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The Italian escapes with Montaguti, Clarke, and Arredondo on the final climb of Monte Pistoro and beats his companions in a sprint finish to take another big win in Italy

Photo: Sirotti

DIEGO ULISSI

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GP CAMAIORE

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JULIAN DAVID ARREDONDO

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MATTEO MONTAGUTI

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UAE TEAM EMIRATES

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06.03.2014 @ 15:36 Posted by Emil Axelgaard

Diego Ulissi (Lampre-Merida) continued his domination of the Italian one-day races when he won today's GP Camaiore in a 4-rider sprint. The Italian escaped with Matteo Montaguti (Ag2r), Simon Clarke (Orica-GreenEDGE), and Julian Arredondo (Trek) on the final climb of the Monte Pistoro and the quartet managed to stay away to the finish where the Lampre captain again proved his very fast sprint to come away with another big win in Italy.

 

In the second half of the 2013 season, Diego Ulissi completely dominated the Italian one-day racing scene when he won Milan-Turin, Coppa Sabatini, and Giro dell'Emilia in a fantastic run of success. Having come close to his first home win on a number of occasions in 2014, he continued his reign as the Italian one-day king when he won today's GP Camaiore.

 

Ulissi showed his strength when he split the race the final time up the race's key climb, Monte Pistoro. When the dust settled at the top, only Matteo Montaguti and Julian Arredondo had been able to match his speed and the trio took off at a rapid pace as they tried to hold off the select group of favourites that was chasing behind.

 

Simon Clarke managed to join the trio on the descent to make it a front quartet that worked excellently together. Despite the hard work in the chase group by the YellowFluo team of GP Lugano winner Mauro Finetto, the escapees managed to open their gap to 20 seconds when they passed the 3km to go banner.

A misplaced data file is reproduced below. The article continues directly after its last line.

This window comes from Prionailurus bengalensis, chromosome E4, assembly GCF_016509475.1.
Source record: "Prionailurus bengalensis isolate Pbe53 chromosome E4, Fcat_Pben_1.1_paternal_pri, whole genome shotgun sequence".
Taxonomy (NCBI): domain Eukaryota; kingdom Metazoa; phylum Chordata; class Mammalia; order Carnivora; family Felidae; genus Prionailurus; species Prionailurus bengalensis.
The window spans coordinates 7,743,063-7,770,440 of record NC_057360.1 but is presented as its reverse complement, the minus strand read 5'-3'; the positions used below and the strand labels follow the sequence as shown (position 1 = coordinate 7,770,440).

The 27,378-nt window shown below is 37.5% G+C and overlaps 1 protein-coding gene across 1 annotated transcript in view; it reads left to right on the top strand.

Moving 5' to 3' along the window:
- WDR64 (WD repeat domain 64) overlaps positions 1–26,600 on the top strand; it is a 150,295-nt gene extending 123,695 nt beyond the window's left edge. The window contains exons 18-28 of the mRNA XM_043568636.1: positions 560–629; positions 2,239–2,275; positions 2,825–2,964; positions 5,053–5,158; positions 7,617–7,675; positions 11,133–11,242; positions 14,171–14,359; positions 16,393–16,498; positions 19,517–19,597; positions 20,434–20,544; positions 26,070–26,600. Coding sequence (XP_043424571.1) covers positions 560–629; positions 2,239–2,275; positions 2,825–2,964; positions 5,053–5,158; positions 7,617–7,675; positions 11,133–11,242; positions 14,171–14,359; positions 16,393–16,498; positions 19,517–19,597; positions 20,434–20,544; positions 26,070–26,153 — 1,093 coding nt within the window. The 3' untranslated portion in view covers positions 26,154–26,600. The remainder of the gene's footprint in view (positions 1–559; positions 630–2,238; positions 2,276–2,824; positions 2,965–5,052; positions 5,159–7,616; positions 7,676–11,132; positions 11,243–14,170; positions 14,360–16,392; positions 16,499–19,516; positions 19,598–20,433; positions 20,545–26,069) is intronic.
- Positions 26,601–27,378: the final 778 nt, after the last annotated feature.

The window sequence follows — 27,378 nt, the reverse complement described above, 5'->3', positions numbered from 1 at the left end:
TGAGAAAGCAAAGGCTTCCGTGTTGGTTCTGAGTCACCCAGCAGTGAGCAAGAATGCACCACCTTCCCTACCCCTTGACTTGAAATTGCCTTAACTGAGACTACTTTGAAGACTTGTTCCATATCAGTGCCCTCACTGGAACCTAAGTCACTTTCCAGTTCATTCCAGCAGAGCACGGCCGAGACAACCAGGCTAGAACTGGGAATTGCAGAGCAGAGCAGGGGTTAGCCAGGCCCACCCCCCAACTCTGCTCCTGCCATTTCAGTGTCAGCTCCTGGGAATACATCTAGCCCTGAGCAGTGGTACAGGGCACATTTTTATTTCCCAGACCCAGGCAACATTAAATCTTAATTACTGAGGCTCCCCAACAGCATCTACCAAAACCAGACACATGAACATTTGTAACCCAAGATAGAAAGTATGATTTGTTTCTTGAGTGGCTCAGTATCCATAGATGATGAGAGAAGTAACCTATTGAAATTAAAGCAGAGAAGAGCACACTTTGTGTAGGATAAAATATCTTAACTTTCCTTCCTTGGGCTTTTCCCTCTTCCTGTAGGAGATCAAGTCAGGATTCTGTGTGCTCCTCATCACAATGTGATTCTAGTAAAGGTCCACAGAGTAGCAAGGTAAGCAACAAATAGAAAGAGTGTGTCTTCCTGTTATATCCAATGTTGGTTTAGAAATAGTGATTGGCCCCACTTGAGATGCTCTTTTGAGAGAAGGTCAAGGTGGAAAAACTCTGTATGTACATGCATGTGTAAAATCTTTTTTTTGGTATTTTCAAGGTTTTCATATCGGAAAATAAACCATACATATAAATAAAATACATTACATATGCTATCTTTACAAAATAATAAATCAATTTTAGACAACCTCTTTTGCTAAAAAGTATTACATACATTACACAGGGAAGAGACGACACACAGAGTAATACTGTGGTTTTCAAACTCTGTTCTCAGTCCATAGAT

Montaguti did a lot of work to keep the break going and the quartet passed the flamme rouge with the knowledge that they would go on to contest the win. Ulissi again proved that he is a very fast finisher when he beat Montaguti and Arredondo into the minor podium spots while Sonny Colbrelli (Bardiani) won the sprint of the chase group a little later.

 

With the win, Lampre-Merida have taken their second win in Italy after Jose Serpa won the Trofeo Laigueglia. The victory is also the second for Ulissi who won a stage of the Tour Down Under earlier this year.

 

The Italian racing season continues in the weekend when the Saturday's Strade Bianche will make for some great racing on the gravel roads near Siena while Sunday's Roma Maxima will deliver some stunning images. Most of today's riders will be back in action but they will be joined by a host of stars to make it some high-calibre racing in the first RCS events of the year.

 

A hilly race

This week's trio of Italian one-day races kicked off with the GP Camaiore which covered 186km starting and finishing in Camaiore. From the start, the riders did two laps of a flat 12.3km circuit in the city before they headed into the hills to climb the two main climbs of the day, the Monte Pitoro and Montemagno. From there, they headed down to the finish where they started five laps of23.9km circuit that would be the scene of the final action and contained both climbs. From the top of the latter, only 6.2km remained and they were mostly downhill and ended with a flat stretch to the finish in Camaiore.

 

As it is typical for Italian racing, the race was off to a furious start and it took a long time for the early break to be established. MTN-Qhubeka were active in controlling the early affairs as attacks were constantly launched in both sides of the roads.

 

The break takes off